“He would interfere in the regular government process to do something for a foreign leader,” John Bolton, Trump’s former national security adviser, said in a recent interview. “In anticipation of another favor from that person down the road.”
In the case of Halkbank, it was only after an intense foreign policy clash between Trump and Erdogan over Syria last fall that the United States would proceed to lodge charges against the bank, though not against any additional individuals. Yet the administration’s bitterness over Berman’s unwillingness to go along with Barr’s proposal would linger and ultimately contribute to Berman’s dismissal.
This account is based on interviews with more than two dozen current and former Turkish and U.S. government officials, lobbyists and lawyers with direct knowledge of the interactions. Representatives for the Turkish government, Halkbank and the White House declined to comment.
The Halkbank Campaign
Turkey’s lobbying campaign had started before Trump took office.
During a one-day visit to the country in August 2016 by Vice President Joe Biden, the Turkish president pulled Biden aside for a private conversation, according to an aide to the vice president.
The investigation of Halkbank, Erdogan claimed, was a “big conspiracy” instigated by his rival Fethullah Gulen, a charismatic Muslim cleric. Gulen left Turkey in the late 1990s and moved to Pennsylvania where, in Erdogan’s telling, he plotted an unsuccessful coup attempt just a month earlier.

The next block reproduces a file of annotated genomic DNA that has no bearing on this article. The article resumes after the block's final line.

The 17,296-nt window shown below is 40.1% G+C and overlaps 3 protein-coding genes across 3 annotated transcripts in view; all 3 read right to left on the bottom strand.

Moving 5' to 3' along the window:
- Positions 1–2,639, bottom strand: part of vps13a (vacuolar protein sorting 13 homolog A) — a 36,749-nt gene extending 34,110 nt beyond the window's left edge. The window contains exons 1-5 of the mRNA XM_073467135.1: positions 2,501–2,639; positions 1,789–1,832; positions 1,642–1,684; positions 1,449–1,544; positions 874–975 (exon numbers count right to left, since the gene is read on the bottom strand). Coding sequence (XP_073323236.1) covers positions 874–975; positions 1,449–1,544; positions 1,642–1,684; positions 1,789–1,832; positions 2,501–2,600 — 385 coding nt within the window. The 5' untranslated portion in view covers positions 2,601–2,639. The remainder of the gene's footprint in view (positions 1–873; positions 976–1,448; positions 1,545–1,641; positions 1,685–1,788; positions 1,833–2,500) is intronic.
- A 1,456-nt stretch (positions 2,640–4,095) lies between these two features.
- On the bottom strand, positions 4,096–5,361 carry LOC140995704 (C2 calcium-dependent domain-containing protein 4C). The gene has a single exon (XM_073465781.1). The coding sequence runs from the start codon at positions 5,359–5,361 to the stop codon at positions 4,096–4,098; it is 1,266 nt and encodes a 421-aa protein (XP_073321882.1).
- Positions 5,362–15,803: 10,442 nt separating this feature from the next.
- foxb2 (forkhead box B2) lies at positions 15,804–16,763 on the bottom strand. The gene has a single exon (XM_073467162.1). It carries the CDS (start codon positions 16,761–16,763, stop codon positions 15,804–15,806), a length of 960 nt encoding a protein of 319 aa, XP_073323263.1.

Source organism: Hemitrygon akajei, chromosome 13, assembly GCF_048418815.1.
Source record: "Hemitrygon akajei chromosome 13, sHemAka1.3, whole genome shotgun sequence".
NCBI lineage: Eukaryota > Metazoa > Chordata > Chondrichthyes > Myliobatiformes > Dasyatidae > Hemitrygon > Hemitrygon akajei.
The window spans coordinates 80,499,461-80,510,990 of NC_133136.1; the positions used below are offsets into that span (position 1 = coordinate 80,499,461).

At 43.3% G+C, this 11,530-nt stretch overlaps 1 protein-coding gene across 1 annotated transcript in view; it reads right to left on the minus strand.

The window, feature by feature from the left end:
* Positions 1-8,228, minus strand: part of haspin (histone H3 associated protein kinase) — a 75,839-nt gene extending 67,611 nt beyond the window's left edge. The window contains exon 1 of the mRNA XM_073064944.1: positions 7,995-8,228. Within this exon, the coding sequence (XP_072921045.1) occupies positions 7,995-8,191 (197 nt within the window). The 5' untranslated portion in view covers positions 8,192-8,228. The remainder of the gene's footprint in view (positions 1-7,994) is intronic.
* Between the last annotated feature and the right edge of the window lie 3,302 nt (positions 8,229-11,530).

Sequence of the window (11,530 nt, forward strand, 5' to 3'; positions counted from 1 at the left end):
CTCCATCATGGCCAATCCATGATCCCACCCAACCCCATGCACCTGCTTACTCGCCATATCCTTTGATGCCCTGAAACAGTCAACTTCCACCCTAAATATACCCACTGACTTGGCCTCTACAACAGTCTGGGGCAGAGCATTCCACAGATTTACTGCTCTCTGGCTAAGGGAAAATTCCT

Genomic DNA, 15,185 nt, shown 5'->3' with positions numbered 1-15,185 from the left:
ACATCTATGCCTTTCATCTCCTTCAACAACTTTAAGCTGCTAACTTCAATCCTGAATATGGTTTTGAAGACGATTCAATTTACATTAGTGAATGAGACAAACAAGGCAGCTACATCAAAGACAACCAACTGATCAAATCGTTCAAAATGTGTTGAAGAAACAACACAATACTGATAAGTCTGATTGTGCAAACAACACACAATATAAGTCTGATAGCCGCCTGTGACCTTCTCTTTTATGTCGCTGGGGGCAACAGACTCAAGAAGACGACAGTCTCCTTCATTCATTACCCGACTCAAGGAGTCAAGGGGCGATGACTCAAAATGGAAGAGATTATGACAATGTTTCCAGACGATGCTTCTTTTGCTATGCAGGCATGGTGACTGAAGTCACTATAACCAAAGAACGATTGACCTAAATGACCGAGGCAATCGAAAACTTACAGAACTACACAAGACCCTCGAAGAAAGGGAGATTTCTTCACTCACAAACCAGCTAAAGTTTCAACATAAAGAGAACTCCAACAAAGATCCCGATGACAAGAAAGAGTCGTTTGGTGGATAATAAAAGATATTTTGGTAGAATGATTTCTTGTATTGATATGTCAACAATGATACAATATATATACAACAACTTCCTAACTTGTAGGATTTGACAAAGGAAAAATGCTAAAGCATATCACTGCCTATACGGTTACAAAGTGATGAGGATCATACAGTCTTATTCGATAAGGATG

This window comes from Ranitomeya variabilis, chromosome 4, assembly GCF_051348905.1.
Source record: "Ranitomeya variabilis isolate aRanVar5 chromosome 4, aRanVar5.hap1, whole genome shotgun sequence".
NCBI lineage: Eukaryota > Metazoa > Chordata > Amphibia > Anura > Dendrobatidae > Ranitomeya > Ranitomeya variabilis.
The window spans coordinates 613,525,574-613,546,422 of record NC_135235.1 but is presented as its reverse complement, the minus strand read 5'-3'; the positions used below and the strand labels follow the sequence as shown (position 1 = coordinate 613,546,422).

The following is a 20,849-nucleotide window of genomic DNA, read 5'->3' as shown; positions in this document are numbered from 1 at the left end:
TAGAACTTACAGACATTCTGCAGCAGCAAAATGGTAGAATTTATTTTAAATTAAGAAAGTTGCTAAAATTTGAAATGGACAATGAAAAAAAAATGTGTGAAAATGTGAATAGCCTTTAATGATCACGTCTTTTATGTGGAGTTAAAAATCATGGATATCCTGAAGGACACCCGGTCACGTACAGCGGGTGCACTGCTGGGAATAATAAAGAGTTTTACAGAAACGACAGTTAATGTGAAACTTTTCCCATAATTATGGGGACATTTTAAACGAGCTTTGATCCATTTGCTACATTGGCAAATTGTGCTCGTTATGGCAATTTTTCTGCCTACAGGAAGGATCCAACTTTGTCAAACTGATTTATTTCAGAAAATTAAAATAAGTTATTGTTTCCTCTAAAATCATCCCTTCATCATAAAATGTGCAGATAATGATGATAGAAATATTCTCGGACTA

Erdogan asked Biden to remove Preet Bharara, then the U.S. attorney for the Southern District of New York. That office was in the early stages of an investigation into Halkbank and had already indicted a Turkish Iranian gold trader, Reza Zarrab, for helping to orchestrate the sanctions evasion scheme. And Erdogan wanted Zarrab released and allowed to return to Turkey.
“If the president were to take this into his own hands, what would happen would be, he would be impeached for violating the separation of powers,” Biden said, with Erdogan at his side.
The Turkish president did not give up. He again raised Halkbank with Biden and then twice with President Barack Obama.
Trump’s election brought an immediate shift in Turkey’s outreach effort. The Trump family had helped build Trump Towers Istanbul, a successful residential and retail complex that attracted Erdogan to its ribbon-cutting in 2012. In Turkey, there was confidence that Erdogan’s agenda would now win attention and support at the highest levels of the U.S. administration.
But the investigation by the federal prosecutors in Manhattan ground ahead. By early 2018, it had led to the indictments of nine defendants, including Turkey’s former economy minister and three Halkbank officials, on charges such as bank fraud and money laundering related to the sanctions evasion scheme.